When was the last time you just sat quietly without any distractions? Or went on a walk without listening to music, just being present and still with your thoughts? The answer for me was typically never.
Sometimes the most productive thing you can do is nothing at all. This realization hit me recently as I was recovering from hip surgery. I had to stay still for most of the day, and I realized that I had lost the capacity to really be still. What was shocking to me was thinking about how times a week I longed for the opportunity to slow down or to have a reason to not be so busy. Now here I was with the perfect “excuse” to do nothing, and I just couldn’t do it.
This got me thinking about the speed of life. No matter the stage of our career, most of us are overbooked, too involved with our phones, or otherwise continuously distracted. I’m someone who is super focused on my business, but I’ve also been working hard the last several years on being someone who is self-aware, and yet this issue had completely escaped me. Now that I was forced to stop any activity, I came face-to-face with my own lack of stillness.
On the Rule29 podcast DesignOf, I recently interviewed five-time Olympian Kerry Walsh Jennings. She shared with me one of her daily mantras, which is to live where her feet are. To be present, engaged, and aware of what is going on. That is a great first step toward building stillness into your life.
During my recovery from hip surgery, it was a huge shock to literally have my phone, computer and remote taken away from me. All I could do was sit there, trying to get my mind to settle down. What helped was writing things down with a pen or drawing with a pencil. It took a few days, but finally I began to focus on what I was doing, and I poured my thoughts into that. Without all those other distractions, something else amazing happened. When soreness woke me up at night, I discovered that I had ideas and answers jumping out of my brain. It was everything I could do to not get up and start writing like crazy.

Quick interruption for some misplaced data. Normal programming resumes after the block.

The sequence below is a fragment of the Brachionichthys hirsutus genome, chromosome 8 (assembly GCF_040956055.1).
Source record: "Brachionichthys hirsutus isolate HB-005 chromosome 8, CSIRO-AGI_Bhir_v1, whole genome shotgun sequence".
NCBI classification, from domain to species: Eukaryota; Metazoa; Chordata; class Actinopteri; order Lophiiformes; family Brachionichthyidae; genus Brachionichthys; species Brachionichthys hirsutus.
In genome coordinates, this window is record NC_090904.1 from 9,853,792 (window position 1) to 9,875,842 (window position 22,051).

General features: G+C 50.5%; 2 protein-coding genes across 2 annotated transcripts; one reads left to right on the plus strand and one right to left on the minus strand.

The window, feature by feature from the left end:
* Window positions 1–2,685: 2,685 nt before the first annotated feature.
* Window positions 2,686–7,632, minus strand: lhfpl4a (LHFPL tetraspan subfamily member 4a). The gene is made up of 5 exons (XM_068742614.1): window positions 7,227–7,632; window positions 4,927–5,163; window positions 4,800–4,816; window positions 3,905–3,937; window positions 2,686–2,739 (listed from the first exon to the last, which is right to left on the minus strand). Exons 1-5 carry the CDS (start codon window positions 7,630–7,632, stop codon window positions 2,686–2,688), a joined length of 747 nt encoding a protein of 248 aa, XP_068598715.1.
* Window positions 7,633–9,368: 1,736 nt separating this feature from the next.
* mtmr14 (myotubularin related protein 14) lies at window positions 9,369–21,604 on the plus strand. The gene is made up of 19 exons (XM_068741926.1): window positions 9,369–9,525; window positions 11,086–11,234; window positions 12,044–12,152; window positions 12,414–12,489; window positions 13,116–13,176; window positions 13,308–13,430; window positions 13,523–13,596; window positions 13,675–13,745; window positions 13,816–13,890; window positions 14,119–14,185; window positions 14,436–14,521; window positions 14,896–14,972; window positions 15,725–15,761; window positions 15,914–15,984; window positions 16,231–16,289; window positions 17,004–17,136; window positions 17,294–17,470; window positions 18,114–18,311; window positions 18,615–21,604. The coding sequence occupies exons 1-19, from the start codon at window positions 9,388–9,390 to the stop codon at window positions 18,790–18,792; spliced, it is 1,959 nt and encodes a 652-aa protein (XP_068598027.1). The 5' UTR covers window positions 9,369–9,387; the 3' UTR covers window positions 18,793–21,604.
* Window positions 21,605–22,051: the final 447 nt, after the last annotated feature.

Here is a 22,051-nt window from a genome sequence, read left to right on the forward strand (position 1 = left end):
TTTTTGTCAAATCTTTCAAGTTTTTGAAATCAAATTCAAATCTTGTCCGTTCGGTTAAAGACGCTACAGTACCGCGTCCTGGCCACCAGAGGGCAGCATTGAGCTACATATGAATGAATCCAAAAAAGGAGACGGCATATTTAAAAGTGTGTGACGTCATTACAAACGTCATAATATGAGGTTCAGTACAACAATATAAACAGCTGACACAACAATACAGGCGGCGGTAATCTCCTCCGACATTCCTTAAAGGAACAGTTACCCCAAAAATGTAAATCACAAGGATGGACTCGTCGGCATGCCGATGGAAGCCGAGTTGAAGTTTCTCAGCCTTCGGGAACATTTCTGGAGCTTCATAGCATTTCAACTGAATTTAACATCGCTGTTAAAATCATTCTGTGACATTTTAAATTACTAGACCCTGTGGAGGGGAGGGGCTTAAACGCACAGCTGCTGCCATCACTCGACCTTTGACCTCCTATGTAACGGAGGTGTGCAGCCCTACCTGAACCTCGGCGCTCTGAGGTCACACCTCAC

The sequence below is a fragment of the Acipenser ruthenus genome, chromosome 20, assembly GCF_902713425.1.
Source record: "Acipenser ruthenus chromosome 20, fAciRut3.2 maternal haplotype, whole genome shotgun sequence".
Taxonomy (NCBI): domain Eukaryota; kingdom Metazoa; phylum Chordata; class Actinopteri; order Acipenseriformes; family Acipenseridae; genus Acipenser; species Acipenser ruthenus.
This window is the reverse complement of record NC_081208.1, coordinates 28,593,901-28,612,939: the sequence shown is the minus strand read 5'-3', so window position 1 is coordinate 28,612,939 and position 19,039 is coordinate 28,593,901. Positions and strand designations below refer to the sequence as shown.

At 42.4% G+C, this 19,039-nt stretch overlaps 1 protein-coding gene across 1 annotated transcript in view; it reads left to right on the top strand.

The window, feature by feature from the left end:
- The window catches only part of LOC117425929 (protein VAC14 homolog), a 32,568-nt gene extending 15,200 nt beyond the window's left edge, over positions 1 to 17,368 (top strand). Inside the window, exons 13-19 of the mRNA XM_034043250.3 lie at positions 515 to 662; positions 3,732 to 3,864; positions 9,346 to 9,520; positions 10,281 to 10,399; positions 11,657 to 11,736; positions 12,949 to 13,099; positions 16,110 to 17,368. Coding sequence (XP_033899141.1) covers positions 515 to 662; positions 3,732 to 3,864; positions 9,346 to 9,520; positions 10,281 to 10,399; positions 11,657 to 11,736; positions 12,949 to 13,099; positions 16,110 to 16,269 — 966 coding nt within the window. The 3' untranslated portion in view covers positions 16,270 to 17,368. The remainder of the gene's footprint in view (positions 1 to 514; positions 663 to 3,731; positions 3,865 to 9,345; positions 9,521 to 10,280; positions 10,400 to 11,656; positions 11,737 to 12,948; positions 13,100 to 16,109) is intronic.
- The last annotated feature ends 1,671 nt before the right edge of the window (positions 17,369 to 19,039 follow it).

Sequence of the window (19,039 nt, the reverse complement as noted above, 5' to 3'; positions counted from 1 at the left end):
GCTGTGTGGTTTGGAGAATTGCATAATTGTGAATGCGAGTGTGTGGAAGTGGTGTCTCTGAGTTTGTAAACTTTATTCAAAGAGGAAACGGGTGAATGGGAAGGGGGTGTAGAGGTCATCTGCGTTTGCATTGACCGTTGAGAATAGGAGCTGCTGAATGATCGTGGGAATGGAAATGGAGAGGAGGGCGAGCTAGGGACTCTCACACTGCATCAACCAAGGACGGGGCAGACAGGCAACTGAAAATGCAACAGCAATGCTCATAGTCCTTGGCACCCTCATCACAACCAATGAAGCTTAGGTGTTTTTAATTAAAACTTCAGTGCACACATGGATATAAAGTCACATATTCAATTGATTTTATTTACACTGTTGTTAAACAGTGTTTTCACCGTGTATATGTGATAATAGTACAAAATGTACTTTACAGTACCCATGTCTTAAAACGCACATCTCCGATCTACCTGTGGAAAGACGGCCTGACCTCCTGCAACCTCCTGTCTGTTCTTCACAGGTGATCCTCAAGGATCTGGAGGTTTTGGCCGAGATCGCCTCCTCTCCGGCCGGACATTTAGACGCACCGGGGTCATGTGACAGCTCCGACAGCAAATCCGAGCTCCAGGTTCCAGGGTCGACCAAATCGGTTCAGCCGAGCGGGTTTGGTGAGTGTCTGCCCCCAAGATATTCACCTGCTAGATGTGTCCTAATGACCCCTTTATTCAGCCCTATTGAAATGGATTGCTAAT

What became incredibly obvious to me was that in the speed of life I was doing many things—too many things—and I was doing those things just okay and very few VERY WELL. I was not “living where my feet are” enough in my personal life and even much more so in my work life.
Without the blessing of being forced to be still, who knows when I would have awakened to this. I’ve been observing what truly activates me to accelerate back into hyper mode. What I can delegate? What can wait? More importantly, what has to change?
One of the biggest things I have found is the discipline of a break. Every day during my rehab, I was required to walk. Half a mile, a mile, three miles—whatever I could get in. During those walks, I was able to get still and just be present to my surroundings. Instead of waiting for a vacation, or a planned retreat, or a rehab program, I asked myself how I could be still or meditate for just five minutes a day. This will be a part of my life forever now. Whether I need to get up earlier, schedule an alarm reminder, whatever—I now recognize that this is paramount to my health and my ability to BE where I am. Ideas flow more often and are better, my day feels lighter (even if it isn’t), I’m more patient with those around me, and I’m just plain happier.
You don’t need to recover from surgery to discover this for yourself. Give yourself permission to just pause. You will feel better, you’ll be more discerning with your time, and you’ll be a better family member, a better boss or employee—you’ll be a better human being. Learning to be still will pay huge dividends both personally and professionally.